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Do You Need A Therapist Or A Coach? The Differences Between Therapy And Coaching And How To Know Which Professional You Should Choose.    This article describes 23 differences between coaches and therapists with regard to their training, background, focus and philosophy so you can decide which professional you need to hire to advance your goals. In addition, there are nine warning signals of how to tell if you may need a therapist, not a coach.    1425 words.
The Mental Game Coach, Peak Performance Playbook



Do You Need A Therapist Or A Coach?

The Differences Between Therapy And Coaching And
How To Know Which Professional You Should Choose



Bill Cole, MS, MA
Founder and CEO
William B. Cole Consultants
Silicon Valley, California



The primary focus of the disciplines of therapy and coaching differ dramatically from the very way they are defined. The definition of coaching from the Father of American Life Coaching at Coach University, Thomas Leonard: "Client and coach become a team, focusing on the client's goals and needs and accomplishing more than the client would alone." The definition of psychiatry, from Merriam-Webster: The branch of medicine that deals with mental, emotional, or behavioral disorders.

Which definition appeals more to you?

Your motivations for seeking assistance from a therapist or coach determine which one would be best suited for you. Each has a very specific world-view with which you want to align yourself.

I used to be a psychotherapist and now I am a coach. I was trained as a mental health professional and also as a professional coach. In addition to my coaching practice I train and certify coaches worldwide as President of the International Mental Game Coaching Association. I prefer the coaching model over the medical model, for my work. However, therapy is the correct choice if that is what you need. If you need a coach a therapist won't do. Each profession has capabilities the other does not have.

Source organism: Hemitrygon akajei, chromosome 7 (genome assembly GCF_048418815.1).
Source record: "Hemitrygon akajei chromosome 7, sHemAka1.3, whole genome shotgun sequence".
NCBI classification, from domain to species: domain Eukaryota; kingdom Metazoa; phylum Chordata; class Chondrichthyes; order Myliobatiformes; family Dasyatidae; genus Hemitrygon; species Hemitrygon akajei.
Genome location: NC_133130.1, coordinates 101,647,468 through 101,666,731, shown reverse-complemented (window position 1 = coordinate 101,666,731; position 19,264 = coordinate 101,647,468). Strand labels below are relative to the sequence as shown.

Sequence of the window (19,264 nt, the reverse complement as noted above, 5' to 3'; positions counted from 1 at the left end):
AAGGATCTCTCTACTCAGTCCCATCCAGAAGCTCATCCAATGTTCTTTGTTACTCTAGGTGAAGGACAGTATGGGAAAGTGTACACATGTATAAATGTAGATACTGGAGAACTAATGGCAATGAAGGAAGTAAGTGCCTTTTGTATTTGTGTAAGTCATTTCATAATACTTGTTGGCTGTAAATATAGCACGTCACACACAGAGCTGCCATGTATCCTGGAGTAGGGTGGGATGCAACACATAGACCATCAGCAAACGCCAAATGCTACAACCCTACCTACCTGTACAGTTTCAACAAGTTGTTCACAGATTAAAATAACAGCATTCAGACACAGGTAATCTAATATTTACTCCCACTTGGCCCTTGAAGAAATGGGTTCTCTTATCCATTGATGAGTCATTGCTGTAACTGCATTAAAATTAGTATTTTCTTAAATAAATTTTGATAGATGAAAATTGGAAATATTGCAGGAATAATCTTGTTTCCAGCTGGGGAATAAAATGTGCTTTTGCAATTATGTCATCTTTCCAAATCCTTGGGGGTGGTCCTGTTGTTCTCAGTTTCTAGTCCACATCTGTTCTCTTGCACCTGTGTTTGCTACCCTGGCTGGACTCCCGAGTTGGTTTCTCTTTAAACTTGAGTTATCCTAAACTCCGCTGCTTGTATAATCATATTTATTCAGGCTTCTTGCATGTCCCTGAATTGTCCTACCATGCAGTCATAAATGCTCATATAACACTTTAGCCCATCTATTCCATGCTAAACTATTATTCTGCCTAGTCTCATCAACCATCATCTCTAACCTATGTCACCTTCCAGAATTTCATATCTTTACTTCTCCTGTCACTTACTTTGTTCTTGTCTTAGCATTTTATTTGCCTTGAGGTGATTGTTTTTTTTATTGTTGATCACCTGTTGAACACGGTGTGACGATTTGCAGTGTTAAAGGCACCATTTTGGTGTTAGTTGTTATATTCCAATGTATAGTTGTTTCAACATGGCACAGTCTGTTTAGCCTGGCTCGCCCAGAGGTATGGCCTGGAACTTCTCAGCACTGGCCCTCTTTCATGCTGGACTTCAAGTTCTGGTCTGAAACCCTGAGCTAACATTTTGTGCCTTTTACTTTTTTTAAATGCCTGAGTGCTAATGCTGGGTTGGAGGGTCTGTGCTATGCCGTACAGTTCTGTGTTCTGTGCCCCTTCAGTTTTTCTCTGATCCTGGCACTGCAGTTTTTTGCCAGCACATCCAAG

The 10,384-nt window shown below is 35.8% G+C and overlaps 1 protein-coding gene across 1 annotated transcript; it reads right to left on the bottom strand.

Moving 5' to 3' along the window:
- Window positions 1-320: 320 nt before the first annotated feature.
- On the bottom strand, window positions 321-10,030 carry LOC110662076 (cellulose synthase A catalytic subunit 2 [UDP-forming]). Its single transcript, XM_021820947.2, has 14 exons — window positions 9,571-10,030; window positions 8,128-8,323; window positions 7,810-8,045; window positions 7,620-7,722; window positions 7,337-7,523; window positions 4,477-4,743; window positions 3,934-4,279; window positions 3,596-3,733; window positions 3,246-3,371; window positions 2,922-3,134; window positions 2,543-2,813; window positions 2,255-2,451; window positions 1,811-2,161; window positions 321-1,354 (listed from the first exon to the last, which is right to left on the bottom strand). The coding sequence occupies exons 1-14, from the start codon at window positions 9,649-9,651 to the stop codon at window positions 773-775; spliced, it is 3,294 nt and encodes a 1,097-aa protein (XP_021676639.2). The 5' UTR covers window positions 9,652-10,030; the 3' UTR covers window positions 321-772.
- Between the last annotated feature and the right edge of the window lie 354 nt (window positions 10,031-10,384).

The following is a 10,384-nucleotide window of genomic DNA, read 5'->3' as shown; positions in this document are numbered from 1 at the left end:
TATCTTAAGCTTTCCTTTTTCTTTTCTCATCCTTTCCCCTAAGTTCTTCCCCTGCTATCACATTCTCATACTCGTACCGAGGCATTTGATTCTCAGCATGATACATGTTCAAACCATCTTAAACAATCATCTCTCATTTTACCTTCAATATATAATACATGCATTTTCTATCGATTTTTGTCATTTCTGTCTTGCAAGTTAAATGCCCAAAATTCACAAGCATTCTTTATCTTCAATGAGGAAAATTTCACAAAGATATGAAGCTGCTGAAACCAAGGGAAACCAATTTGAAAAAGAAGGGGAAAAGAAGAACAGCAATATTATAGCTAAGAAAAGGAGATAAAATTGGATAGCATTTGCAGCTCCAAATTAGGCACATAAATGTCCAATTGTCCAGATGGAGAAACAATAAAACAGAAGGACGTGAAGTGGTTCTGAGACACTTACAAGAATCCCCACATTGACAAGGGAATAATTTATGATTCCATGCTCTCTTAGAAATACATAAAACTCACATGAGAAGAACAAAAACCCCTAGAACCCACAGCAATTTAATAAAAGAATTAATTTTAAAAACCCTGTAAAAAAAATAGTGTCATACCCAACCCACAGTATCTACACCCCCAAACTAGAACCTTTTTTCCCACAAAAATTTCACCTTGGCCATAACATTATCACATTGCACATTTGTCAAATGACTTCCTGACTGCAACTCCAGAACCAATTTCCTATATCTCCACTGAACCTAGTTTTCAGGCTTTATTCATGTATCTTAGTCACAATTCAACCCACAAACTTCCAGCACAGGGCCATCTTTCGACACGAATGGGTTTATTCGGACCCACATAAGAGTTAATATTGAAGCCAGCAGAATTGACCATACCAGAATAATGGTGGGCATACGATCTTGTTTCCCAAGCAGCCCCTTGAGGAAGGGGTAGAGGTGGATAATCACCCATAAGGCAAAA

This article helps you see the differences between coaches and therapists with regard to their training, background, focus and philosophy so you can decide which professional you need to hire to advance your goals. In addition, I also include nine warning signals of how to tell if you may need a therapist, not a coach.

Commonalities Between Therapists and Coaches

Coaching and therapy share some common ways of working, including even some specific techniques and methodologies. There are many schools of thought, philosophies and approaches in the each of these worlds, and this article will purposely be slightly broad and sweeping in comparing therapy and coaching so you can see the main differences.

Here are some of the various coaching professionals you could hire:

  1. Peak Performance Coach
  2. Personal Coach
  3. Life Planning Coach
  4. Executive Coach
  5. Leadership Development Coach
  6. Career Coach
  7. Business Coach
  8. Entrepreneurial Coach
  9. Financial / Wealth Coach
  10. Health Coach

Here are some of the various therapy professionals you could hire:

  1. Psychiatrist
  2. Clinical Psychologist
  3. Psychotherapist
  4. Mental Health Counselor
  5. Marriage Family Therapist (MFT)
  6. Clinical Social Worker
  7. Professional Clinical Counselor

Both coaching and therapy professionals wear a wide range of hats as they work. Even though they may operate within a few primary modes, they should be able to seamlessly shift between these ways of being with their clients as a helping professional and change agent:

  1. Coach
  2. Teacher
  3. Facilitator
  4. Guide
  5. Consultant
  6. Counselor
  7. Process Expert
  8. Content Expert
  9. Analyst
  10. Orchestrator
  11. Catalyst